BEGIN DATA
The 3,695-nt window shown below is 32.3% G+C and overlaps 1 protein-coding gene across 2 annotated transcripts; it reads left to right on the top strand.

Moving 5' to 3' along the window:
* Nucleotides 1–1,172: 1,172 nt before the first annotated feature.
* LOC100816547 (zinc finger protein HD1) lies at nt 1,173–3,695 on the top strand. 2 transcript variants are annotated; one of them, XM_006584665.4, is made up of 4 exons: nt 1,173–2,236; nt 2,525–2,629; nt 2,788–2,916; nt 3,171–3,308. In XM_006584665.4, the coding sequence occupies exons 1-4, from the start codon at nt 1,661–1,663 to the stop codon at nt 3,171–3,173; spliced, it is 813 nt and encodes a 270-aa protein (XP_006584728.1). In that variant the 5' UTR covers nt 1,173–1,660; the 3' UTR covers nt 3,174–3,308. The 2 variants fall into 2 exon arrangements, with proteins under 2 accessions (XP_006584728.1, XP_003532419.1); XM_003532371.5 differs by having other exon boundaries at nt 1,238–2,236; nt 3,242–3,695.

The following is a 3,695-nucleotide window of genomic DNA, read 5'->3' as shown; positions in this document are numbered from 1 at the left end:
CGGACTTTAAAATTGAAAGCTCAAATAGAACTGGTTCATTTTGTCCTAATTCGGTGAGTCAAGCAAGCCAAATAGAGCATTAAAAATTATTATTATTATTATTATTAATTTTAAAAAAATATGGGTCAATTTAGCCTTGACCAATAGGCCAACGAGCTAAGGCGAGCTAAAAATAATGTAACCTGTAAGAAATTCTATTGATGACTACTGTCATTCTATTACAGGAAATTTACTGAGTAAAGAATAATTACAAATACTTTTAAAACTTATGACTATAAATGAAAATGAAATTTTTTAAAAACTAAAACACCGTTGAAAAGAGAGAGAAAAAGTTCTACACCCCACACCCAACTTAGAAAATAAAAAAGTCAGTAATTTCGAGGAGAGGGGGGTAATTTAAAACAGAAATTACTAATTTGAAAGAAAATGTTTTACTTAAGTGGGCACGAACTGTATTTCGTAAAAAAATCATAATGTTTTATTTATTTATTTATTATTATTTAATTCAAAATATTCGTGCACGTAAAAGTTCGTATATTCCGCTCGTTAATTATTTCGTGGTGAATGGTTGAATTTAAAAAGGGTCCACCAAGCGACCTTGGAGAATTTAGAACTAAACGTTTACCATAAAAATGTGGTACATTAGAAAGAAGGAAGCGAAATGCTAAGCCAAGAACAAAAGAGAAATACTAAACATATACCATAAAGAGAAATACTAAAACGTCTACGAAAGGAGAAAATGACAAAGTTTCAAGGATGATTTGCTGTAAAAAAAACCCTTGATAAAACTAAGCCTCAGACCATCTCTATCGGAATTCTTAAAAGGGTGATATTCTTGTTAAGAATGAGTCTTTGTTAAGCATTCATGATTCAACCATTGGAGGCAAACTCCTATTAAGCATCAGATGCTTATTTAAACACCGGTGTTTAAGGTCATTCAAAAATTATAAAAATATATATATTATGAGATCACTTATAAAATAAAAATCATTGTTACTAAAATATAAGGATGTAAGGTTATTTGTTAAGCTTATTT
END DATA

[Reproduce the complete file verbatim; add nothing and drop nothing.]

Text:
The 3,695-nt window shown below is 32.3% G+C and overlaps 1 protein-coding gene across 2 annotated transcripts; it reads left to right on the top strand.

Moving 5' to 3' along the window:
* Nucleotides 1–1,172: 1,172 nt before the first annotated feature.
* LOC100816547 (zinc finger protein HD1) lies at nt 1,173–3,695 on the top strand. 2 transcript variants are annotated; one of them, XM_006584665.4, is made up of 4 exons: nt 1,173–2,236; nt 2,525–2,629; nt 2,788–2,916; nt 3,171–3,308. In XM_006584665.4, the coding sequence occupies exons 1-4, from the start codon at nt 1,661–1,663 to the stop codon at nt 3,171–3,173; spliced, it is 813 nt and encodes a 270-aa protein (XP_006584728.1). In that variant the 5' UTR covers nt 1,173–1,660; the 3' UTR covers nt 3,174–3,308. The 2 variants fall into 2 exon arrangements, with proteins under 2 accessions (XP_006584728.1, XP_003532419.1); XM_003532371.5 differs by having other exon boundaries at nt 1,238–2,236; nt 3,242–3,695.

The following is a 3,695-nucleotide window of genomic DNA, read 5'->3' as shown; positions in this document are numbered from 1 at the left end:
CGGACTTTAAAATTGAAAGCTCAAATAGAACTGGTTCATTTTGTCCTAATTCGGTGAGTCAAGCAAGCCAAATAGAGCATTAAAAATTATTATTATTATTATTATTAATTTTAAAAAAATATGGGTCAATTTAGCCTTGACCAATAGGCCAACGAGCTAAGGCGAGCTAAAAATAATGTAACCTGTAAGAAATTCTATTGATGACTACTGTCATTCTATTACAGGAAATTTACTGAGTAAAGAATAATTACAAATACTTTTAAAACTTATGACTATAAATGAAAATGAAATTTTTTAAAAACTAAAACACCGTTGAAAAGAGAGAGAAAAAGTTCTACACCCCACACCCAACTTAGAAAATAAAAAAGTCAGTAATTTCGAGGAGAGGGGGGTAATTTAAAACAGAAATTACTAATTTGAAAGAAAATGTTTTACTTAAGTGGGCACGAACTGTATTTCGTAAAAAAATCATAATGTTTTATTTATTTATTTATTATTATTTAATTCAAAATATTCGTGCACGTAAAAGTTCGTATATTCCGCTCGTTAATTATTTCGTGGTGAATGGTTGAATTTAAAAAGGGTCCACCAAGCGACCTTGGAGAATTTAGAACTAAACGTTTACCATAAAAATGTGGTACATTAGAAAGAAGGAAGCGAAATGCTAAGCCAAGAACAAAAGAGAAATACTAAACATATACCATAAAGAGAAATACTAAAACGTCTACGAAAGGAGAAAATGACAAAGTTTCAAGGATGATTTGCTGTAAAAAAAACCCTTGATAAAACTAAGCCTCAGACCATCTCTATCGGAATTCTTAAAAGGGTGATATTCTTGTTAAGAATGAGTCTTTGTTAAGCATTCATGATTCAACCATTGGAGGCAAACTCCTATTAAGCATCAGATGCTTATTTAAACACCGGTGTTTAAGGTCATTCAAAAATTATAAAAATATATATATTATGAGATCACTTATAAAATAAAAATCATTGTTACTAAAATATAAGGATGTAAGGTTATTTGTTAAGCTTATTT